Don't despair, your popcorn ceilings can be scraped and brought up to date also. Begin by following steps 1) through 4) listed above.

There are a few things you can try as you go through the rest of the process:

  • Mix one part vinegar to ten parts water and spray it on the ceiling. The vinegar should help break down the paint.
  • Use a large pole-type scraper and more muscle. Wet the ceiling, scrape as much as possible, and then wet and scrape again. Only the areas where the liquid has penetrated through the paint will scrape away easily.
  • Use wallpaper stripper, or other paint strippers (though some are quite toxic).

If All Else Fails

If all else fails, or you are concerned about asbestos in the popcorn, laminate over the existing popcorn with a 1/4" layer of new drywall, or some decorative 2 x 2 ceiling panels from Armstrong or USG.

Using a Sprayer and Scraper to Remove "Popcorn"

Questions & Answers


      0 of 8192 characters used
      Post Comment

      • profile image

        17 months ago

        "If you are concerned about asbestos"? Holy shit! Anyone not concerned about asbestos is an idiot, putting themselves, their family, and future residents of the property at serious risk of an aggressive, deadly disease. This site is promoting casual DIY in a situation where professional asbestos abatement should be a serious consideration.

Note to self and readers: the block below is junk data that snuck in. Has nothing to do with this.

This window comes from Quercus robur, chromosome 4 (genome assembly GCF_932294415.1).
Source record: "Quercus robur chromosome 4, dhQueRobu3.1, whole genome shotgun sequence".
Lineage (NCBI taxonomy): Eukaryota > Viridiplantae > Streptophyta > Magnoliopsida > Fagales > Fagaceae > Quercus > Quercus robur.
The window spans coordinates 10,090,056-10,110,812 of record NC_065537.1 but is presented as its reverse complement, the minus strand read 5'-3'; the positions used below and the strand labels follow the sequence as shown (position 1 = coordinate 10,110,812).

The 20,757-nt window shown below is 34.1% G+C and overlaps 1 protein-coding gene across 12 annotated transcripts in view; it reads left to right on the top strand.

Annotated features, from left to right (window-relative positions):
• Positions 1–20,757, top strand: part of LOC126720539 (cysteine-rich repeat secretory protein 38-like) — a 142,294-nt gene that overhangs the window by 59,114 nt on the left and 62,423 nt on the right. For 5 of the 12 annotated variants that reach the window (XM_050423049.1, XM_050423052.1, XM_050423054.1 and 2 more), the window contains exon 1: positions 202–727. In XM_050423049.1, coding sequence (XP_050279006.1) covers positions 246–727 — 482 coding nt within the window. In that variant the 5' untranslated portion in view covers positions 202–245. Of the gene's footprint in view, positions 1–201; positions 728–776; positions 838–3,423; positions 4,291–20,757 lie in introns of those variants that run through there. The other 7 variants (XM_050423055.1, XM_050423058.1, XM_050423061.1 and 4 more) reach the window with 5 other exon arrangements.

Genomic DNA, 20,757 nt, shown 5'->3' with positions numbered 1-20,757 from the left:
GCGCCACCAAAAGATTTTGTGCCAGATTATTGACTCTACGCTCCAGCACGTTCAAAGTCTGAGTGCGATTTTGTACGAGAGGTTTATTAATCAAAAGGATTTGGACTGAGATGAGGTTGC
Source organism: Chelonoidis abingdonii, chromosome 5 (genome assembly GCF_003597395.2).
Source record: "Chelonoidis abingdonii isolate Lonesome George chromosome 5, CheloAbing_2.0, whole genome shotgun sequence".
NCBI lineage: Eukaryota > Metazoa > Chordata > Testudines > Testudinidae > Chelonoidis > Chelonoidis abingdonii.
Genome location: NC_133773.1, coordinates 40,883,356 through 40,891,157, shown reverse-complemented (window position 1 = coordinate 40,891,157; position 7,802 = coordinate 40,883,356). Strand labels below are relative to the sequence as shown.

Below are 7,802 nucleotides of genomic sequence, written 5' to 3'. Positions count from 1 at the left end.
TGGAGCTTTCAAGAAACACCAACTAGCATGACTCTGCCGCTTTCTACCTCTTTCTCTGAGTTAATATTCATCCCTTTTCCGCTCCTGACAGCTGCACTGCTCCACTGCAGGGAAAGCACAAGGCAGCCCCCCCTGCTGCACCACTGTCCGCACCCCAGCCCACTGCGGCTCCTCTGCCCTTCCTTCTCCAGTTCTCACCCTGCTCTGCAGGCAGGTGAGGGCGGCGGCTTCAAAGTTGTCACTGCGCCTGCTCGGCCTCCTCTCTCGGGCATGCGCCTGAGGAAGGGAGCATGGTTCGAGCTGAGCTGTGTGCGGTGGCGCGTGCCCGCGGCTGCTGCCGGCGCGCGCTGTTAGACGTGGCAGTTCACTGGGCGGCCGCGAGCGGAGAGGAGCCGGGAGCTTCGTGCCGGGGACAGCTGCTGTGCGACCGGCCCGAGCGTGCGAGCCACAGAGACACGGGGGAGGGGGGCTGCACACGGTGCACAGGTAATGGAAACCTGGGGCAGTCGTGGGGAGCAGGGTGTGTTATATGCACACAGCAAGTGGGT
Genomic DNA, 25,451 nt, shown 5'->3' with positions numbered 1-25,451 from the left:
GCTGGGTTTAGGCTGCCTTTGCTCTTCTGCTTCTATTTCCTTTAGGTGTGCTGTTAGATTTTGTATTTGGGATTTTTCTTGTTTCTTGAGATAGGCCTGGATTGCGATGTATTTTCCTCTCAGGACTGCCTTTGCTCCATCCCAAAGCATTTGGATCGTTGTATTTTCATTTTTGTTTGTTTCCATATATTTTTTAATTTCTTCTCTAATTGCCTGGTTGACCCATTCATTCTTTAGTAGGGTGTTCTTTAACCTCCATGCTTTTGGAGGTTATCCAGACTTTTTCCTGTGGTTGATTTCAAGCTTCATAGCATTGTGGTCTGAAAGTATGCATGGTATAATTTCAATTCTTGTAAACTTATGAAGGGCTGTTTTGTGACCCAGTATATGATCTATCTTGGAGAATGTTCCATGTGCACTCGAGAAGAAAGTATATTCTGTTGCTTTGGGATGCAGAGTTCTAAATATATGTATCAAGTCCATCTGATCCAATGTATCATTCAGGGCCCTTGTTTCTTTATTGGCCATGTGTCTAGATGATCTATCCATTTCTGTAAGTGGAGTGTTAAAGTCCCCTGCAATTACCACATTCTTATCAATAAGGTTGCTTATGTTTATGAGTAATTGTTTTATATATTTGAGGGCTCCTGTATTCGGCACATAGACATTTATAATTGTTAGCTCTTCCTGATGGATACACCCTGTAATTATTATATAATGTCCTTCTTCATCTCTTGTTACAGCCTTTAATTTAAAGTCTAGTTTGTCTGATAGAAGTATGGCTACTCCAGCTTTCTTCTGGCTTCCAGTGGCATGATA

• profile image


        2 years ago

        any idea how to remove popcorn ceiling that was primed with an oil based paint? Does the vinegar and water solution work on it?

      • profile image


        4 years ago

        this is great info-i'm in the middle of doing a ceiling that hasn't been painted-and i was wondering how hard it is going to be to do the ones that have been painted; sigh... i have to say it has been, (knock on wood), really easier than i thought it would be to do-i'm using a method i saw during my searches-using a spray bottle, wallpaper scraper, and a paint roller pan-holding it up as i scrape/what doesn't go in my eyes-pretty much has went in the pan!!

      • profile image


        5 years ago

        I scraped before I applied the water to knock down the bumps then I soaked it down with the water I waited about 10 min. After some vigorous scraping I got it down to the sheet rock

      • Charles Webb-it profile image

        Charles Webb-it 

        6 years ago from Edmonds,WA

        awesome video good! not so much. LOL just kidding thanks fr the upload

      • RussellLHuey profile image


        6 years ago

        New to me that water and vinegar are useful here.Great information.

      • AllSuretyBonds profile image


        7 years ago

        Great Hub. I agree that removing popcorn ceilings is much easier if it hasn't been painted before. Your steps that you have mentioned are very organized and easy to follow.

      • profile image


        8 years ago

        Thank you! I would try that.

      • GoTo Gal profile imageAUTHOR

        GoTo Gal